Radio 4 'In Our Time' -- The Enclosures
mobbsey at gn.apc.org
Thu May 1 23:27:44 BST 2008
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Pity they can't spell 'Inclosure'!
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In the early 19th century, the Northamptonshire poet John Clare took a good
look at the countryside and didn’t like what he saw. He wrote:
"Fence meeting fence in owners little bounds
Of field and meadow, large as garden-grounds,
In little parcels little minds to please,
With men and flocks imprisoned, ill at ease."
He was referring to the effects of the Enclosures – literally the fencing in
of land to stop others from using it. This apparently simple act has been
hugely controversial. For some Enclosure underpinned the economic and
agricultural development of Modern Britain. For others it was an act of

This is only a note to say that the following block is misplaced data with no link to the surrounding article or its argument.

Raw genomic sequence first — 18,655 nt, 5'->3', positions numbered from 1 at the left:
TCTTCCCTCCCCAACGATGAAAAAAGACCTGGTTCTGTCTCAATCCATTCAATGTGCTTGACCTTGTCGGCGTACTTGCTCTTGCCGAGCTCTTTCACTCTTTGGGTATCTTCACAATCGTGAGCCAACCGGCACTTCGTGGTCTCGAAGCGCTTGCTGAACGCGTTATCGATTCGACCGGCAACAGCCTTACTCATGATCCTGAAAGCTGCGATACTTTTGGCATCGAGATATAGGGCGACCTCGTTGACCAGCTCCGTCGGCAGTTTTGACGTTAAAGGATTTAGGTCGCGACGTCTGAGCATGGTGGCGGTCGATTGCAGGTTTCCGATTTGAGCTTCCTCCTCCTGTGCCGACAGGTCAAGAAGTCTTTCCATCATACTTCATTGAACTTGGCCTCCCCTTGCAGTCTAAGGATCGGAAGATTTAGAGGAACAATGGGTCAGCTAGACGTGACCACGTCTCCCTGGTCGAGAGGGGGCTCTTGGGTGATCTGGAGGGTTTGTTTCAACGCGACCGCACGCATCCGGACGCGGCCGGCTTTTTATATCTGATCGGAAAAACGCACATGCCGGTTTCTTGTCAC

theft – the turning of common land into private property that impoverished
the many for the sake of the few.
But what really happened during the era of 18th and 19th century enclosures?
Who gained, who lost and what role did Enclosures play in the agricultural
and industrial transformation of this country?
Rosemary Sweet, Director of the Centre for Urban History at the University of
Murray Pittock, Bradley Professor of English Literature at the University of
Mark Overton, Professor of Economic and Social History at the University of
"We are not for names, nor men, nor titles of Government,
nor are we for this party nor against the other but we are
for justice and mercy and truth and peace and true freedom,
that these may be exalted in our nation, and that goodness,
righteousness, meekness, temperance, peace and unity with
God, and with one another, that these things may abound."
(Edward Burroughs, 1659 - from 'Quaker Faith and Practice')
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Paul Mobbs, Mobbs' Environmental Investigations
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email - mobbsey at gn.apc.org
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